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FAST CASUAL HITS THE WALL-BUT IN A GOOD WAY.

Industry watcher firm NPD Group's latest Fast Casual Report concludes that fast casual restaurants are still seeing solid increases in units, traffic and dollars, although some of these numbers have begun to soften. "For the year ending September 2004 vs. the same time a year earlier, traffic was up seven percent (it was six percent the year before). However, traffic for the combined group of chains was a bit soft on a per store basis," NPD notes. "Consumer spending was up ten percent for the same time period (vs. eight percent last year). Even though the growth rate has slowed over the last few years, it's still considerably higher than the total restaurant industry."

It better be, because a lot of people have been hoping fast casual can give their operation a shot in the arm. NPD says the fast casual segment is dominated by the bakery sandwich category, Mexican chains and burger chains, and recent developments in each indicate continued strong growth for some, although maybe not all, of the players.

In the Bakery Sandwich category, 700-store Panera Bread is looking to wring more money out of customers by having them stick around just a little bit longer. The company's strong move into offering Wi-Fi Internet access (added to 400 stores this year at a cost of $20,000 per store) is designed to keep its breakfast and lunch customers around after they've finished their meal. The hope is that they'll spring for an extra cup of coffee or a snack while they work online.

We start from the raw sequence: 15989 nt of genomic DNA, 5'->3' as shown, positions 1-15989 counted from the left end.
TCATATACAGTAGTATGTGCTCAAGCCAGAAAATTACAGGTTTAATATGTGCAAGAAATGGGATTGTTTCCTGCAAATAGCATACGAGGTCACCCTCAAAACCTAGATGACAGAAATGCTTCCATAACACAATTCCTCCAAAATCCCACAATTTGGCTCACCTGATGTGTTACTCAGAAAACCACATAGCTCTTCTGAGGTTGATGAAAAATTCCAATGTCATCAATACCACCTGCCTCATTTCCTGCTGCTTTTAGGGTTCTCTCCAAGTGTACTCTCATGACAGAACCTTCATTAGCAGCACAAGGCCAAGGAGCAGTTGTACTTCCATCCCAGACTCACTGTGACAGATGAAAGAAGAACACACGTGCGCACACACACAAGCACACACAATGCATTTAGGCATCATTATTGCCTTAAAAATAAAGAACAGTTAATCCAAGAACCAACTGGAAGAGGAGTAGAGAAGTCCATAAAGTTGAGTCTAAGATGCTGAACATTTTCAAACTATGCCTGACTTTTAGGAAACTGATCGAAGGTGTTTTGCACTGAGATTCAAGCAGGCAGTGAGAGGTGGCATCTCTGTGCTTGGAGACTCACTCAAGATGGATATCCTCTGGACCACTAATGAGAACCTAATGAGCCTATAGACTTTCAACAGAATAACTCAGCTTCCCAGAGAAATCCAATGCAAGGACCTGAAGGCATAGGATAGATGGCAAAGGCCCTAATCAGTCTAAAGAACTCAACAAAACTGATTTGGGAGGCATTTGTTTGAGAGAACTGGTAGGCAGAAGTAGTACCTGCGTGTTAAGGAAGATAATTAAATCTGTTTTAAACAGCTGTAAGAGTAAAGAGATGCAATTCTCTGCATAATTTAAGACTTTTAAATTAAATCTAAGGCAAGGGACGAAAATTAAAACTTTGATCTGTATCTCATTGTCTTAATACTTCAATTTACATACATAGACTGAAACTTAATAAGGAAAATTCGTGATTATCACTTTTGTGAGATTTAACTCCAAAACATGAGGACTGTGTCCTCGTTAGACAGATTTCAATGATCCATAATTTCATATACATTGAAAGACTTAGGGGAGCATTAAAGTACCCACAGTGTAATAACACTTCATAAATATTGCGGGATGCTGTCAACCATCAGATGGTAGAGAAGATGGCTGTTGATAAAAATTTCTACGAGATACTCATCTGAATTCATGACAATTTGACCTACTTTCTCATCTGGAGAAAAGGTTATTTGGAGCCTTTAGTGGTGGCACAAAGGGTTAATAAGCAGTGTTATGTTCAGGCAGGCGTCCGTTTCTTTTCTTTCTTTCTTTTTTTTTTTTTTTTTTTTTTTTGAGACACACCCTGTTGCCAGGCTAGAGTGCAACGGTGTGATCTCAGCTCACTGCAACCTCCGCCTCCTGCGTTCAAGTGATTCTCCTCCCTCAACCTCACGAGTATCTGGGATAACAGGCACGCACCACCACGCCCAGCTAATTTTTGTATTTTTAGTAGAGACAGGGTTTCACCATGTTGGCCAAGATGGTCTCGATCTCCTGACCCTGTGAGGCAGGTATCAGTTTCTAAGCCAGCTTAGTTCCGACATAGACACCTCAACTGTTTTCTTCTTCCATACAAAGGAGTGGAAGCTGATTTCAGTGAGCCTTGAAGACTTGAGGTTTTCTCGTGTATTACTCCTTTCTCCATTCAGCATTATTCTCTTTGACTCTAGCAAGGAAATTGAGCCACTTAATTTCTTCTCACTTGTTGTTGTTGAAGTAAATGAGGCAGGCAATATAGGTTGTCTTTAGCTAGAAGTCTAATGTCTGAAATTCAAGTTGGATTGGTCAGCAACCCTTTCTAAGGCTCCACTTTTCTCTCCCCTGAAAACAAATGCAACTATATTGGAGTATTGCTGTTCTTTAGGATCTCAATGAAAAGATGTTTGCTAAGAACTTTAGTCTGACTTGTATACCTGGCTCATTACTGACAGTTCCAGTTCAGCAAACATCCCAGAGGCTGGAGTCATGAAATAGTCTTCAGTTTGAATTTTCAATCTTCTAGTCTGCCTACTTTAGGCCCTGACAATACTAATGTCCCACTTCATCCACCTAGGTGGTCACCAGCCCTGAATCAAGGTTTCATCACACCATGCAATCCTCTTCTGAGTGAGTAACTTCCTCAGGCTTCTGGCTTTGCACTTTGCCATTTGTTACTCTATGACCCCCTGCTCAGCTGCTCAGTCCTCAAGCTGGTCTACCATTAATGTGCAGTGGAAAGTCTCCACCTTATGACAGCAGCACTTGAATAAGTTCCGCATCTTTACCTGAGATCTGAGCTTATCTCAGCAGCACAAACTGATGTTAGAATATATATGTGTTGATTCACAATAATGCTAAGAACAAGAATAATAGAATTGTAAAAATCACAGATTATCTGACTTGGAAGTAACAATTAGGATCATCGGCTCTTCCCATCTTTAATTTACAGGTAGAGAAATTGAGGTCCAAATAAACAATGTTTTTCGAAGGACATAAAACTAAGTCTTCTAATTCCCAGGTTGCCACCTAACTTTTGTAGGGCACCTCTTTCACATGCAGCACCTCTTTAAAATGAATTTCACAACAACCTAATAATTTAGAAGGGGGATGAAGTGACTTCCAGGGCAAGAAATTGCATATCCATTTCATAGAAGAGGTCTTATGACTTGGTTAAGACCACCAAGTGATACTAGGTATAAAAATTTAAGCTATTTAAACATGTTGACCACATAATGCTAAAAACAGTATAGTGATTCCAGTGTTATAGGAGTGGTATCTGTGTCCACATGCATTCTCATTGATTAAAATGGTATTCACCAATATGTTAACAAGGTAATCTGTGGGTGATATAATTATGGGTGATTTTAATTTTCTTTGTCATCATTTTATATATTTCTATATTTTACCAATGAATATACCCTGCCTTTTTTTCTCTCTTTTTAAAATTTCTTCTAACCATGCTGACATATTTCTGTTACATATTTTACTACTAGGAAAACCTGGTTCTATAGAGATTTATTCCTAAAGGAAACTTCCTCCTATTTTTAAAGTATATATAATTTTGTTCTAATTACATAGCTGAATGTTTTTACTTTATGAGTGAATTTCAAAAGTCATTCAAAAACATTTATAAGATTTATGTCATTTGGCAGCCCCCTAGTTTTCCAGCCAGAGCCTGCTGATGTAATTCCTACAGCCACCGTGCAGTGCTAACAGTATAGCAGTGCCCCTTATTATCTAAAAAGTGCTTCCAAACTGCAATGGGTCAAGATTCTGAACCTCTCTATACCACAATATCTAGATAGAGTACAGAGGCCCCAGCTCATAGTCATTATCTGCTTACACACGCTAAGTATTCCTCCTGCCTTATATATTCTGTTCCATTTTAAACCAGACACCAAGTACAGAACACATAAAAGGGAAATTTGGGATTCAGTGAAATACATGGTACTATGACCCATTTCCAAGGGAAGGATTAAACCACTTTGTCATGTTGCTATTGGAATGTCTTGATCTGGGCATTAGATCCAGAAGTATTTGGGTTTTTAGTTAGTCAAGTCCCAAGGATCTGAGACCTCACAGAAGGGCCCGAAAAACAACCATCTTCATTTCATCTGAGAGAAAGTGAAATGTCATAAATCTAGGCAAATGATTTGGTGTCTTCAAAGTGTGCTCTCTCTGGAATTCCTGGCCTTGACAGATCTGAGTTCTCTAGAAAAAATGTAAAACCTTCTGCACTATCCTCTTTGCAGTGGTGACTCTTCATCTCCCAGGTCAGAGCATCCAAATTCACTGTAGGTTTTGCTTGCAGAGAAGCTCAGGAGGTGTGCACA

This is the same strategy Starbucks has successfully used to keep customers in its stores. Panera CFO Mark Hood said one-third of the company's sales now comes from what the company dubs its "chill-out" business-i.e., the time between major meals. Panera anticipates opening another 150-160 stores this year, Hood adds.

In the Mexican category, McDonald's is still on a building blitz with its Chipotle concept, having already expanded the burrito chain to 375 units in 20-plus states. And Jack in the Box is rapidly building out the Qdoba brand it acquired earlier this year. Qdoba is up to 180 units now.

The sailing has been less smooth at Wendy's, which said it will take a $195 million write-down to reposition its Baja Fresh Mexican Grill chain for growth, a move which will include the closing of at least 18 units.

"The store closings and market impairments are decisive initiatives to position Baja Fresh for stronger performance," Said Wendy's chairman/c.e.o. Jack Schuessler. "Baja Fresh has been successful in California and in East coast markets such as Washington, D.C., and Baltimore, but has had mixed results in other markets and declining overall comparable sales during 2004." The message here: fast casual Mexican food doesn't necessarily work for every company in every market.

We don't know if there's much of a demand for fresh Mex burritos in the European market, but the hamburger part of the business there is getting some high-level attention. Chefs with Michelin-starred backgrounds are finding their way to the segment.